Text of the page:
Saturday, September 24, 2011

FtA: Investment

I was sitting around shooting the breeze after the game today, and listened as my GM waxed poetic with regards to the first edition version of Oriental Adventures.  I have had several opportunities to purchase it in the past, but passed each time as it just seemed like a gimmicky expansion set in a culture I wasn't familiar with.  I'm still not entirely convinced I was wrong, but he's going to lend me the book, so I'll have the opportunity to find out for sure.

The main thing that caught my attention, though, was the concept of honor.  I'm still fuzzy on the details, but if I understand correctly your personal honor is tied to your family honor, and your actions affect your honor and the honor of your family, which has real in-game ramifications.  I'm very interested in looking at the mechanics for this, as it seems similar to what I'm going for here.

One of the things that I find as I play with different people is that some people will only be as invested in a game's story as they want to be.  You can spend a year writing an intricate, complex back-story for your game, but it won't mean anything if your players just want to power game, or if they're just looking for a combat simulator.  If you want to get any mileage out of having that beautiful back-story, if you want your players to care about it, you need to find a way to make it matter to the running of the game.

Myself, I play for the storytelling.  Whether I'm GMing and telling the story to the players, or playing and telling my character's story to the GM, it's the drama, the characterization, the interaction with an imaginary world that drives me.  I play with a guy, though, who is all about building the better mouse trap.  He min/maxes his characters, works the angles, tweaks the attributes, skills, equipment and abilities so that if the dice roll right, he can drop that 300 hit point green dragon with one shot.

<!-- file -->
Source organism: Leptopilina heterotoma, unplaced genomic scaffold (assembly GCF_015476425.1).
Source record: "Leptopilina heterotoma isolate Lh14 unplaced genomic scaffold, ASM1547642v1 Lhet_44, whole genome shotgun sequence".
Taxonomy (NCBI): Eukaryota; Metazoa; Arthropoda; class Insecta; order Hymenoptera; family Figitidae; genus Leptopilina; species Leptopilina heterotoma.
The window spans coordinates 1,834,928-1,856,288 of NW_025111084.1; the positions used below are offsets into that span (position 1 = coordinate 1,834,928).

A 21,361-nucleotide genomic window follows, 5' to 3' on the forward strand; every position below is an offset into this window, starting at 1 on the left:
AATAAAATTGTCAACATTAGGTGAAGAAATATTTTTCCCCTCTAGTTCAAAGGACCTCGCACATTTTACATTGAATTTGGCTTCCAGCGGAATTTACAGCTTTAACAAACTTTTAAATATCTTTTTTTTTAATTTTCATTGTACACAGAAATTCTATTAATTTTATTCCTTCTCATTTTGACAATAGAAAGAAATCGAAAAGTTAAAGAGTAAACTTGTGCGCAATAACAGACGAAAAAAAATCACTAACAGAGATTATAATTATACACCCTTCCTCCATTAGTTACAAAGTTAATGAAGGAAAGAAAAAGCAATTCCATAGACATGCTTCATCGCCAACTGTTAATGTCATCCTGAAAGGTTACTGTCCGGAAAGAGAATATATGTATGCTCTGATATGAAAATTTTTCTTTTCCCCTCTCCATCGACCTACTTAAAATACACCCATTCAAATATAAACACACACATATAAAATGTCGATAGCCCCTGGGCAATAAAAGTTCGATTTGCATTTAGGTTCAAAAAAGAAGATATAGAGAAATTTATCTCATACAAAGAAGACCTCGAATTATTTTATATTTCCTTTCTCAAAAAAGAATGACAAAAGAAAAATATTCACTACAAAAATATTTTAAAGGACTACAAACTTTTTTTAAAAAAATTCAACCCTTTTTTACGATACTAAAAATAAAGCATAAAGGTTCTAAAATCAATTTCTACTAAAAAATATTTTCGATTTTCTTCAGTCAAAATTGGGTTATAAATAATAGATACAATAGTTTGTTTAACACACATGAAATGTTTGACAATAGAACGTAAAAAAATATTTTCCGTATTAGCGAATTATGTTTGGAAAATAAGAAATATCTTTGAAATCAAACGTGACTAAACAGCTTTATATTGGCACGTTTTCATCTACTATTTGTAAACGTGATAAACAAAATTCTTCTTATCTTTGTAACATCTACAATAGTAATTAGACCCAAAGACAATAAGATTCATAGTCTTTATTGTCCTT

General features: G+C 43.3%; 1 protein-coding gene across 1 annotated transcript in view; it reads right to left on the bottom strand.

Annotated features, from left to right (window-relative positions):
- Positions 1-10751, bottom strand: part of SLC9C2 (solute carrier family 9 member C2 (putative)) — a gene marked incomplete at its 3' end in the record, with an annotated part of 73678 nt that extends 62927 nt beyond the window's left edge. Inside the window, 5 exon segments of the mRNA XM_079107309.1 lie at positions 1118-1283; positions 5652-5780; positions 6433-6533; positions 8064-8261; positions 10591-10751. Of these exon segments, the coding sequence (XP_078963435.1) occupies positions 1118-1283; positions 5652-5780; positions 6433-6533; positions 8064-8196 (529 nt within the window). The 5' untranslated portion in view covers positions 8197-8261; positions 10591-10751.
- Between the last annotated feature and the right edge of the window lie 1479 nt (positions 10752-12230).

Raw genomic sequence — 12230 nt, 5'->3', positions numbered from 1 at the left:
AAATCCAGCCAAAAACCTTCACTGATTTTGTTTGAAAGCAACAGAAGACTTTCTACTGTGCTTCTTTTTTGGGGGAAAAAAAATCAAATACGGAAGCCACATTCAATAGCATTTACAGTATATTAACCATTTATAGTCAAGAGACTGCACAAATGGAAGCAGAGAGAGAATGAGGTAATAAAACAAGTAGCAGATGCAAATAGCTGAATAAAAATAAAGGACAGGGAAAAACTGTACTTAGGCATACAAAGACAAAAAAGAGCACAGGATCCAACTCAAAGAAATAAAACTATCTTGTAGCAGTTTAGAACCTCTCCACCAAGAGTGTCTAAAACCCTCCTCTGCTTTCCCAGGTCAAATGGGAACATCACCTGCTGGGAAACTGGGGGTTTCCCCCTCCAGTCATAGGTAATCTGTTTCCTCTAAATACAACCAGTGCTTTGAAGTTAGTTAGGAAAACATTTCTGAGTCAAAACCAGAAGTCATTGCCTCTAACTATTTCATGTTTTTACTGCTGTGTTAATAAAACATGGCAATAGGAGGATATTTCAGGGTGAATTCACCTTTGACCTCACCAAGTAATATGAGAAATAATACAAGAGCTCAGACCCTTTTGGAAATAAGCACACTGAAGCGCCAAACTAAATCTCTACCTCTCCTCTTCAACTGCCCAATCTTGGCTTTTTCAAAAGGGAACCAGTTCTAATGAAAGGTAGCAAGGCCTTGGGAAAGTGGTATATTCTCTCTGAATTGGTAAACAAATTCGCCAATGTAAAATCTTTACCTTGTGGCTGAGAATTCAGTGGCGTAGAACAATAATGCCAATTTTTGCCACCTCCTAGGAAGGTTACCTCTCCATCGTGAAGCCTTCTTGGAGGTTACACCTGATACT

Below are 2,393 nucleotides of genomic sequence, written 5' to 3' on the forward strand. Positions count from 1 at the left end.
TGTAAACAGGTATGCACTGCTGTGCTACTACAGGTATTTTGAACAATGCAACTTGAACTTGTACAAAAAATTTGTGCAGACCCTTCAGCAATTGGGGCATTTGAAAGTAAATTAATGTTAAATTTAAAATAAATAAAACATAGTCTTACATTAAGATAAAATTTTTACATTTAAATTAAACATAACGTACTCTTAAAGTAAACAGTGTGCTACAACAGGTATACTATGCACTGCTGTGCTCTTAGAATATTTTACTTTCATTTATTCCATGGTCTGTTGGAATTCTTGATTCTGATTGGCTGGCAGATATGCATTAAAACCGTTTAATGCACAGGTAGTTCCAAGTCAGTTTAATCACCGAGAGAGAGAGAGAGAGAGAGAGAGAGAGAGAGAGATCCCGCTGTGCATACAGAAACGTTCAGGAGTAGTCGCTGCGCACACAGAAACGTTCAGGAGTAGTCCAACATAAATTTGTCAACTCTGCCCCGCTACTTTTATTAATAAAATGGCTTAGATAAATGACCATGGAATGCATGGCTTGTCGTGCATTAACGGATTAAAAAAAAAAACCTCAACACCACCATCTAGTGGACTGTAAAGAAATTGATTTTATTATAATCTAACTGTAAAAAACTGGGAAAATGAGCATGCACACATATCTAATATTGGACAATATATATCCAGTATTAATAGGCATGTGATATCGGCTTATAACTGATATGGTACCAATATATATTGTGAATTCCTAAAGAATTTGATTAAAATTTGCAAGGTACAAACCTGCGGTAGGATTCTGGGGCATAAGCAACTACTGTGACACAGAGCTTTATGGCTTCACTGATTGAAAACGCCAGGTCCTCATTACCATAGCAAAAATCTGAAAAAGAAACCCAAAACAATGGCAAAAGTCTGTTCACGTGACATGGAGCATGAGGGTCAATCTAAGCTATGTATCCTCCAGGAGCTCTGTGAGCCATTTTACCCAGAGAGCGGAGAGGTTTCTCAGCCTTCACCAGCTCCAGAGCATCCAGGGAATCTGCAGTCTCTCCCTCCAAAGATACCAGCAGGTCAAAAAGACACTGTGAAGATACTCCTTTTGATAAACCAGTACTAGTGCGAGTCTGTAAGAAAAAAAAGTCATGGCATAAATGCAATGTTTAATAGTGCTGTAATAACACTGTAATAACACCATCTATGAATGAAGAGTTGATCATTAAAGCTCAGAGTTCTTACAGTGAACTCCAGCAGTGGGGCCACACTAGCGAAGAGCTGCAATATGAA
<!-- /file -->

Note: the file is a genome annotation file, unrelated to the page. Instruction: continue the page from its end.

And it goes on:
So how do I invest him in my game?  How do I draw him out of that mindset and get him thinking about characterization and motivation rather than modifiers and bonuses?  I want to cast as wide a net as possible with this game, rather than create a game that he (and others who don't share my specific goal set for roleplaying) won't be able to relate to, but at the same time I don't want to design for the lowest common denominator.  Quite the opposite, in fact - if can do it right, I'd like to elevate the game, get people thinking and asking questions and discussing what is right and what is just and what is best, both personally, and for the society at large.

If the Oriental Adventures works the way I imagine it does, that may be the way - design a mechanic that ties the choices you make to those bonuses and modifiers.  Make them care about how they act, invest them in the imaginary world, make them roleplay because that's where they find the angles to work.

Playing through Dragon Age on the X-Box, I admired the way they did the friendship/rivalry scale - throughout the game you have the opportunity to make smalltalk with your party members, and depending on how you interact with them, they either grow to like or hate you.  If they hate you enough, they can even leave the party for good, but if you get them to like you enough, your inspiring nature (I guess) gives them cause to push themselves beyond their limits, giving them bonuses to their main attribute.  If you want to, you can still go through the entire game without speaking to any of them once, but the game rewards you for investing yourself in the world that they've built for you, and while you may come for the stat bumps, you end up staying for the conversation itself.

Similarly, by tying the actions of the PCs to the development of the society as it rebuilds, I hope to eventually invest the players in the world itself.  Even if they never move beyond the idea that they are being personally rewarded for contributing to the growth or downfall of civilization, they're at least putting thought into what goes on between the fights.

6 comments:

  1. Huzzah! Thanks for giving me a brainstorm!

    If I am remembering OA correctly, I'm afriad you might be disappointed with their honor system. Thinking about it all gave me this idea though.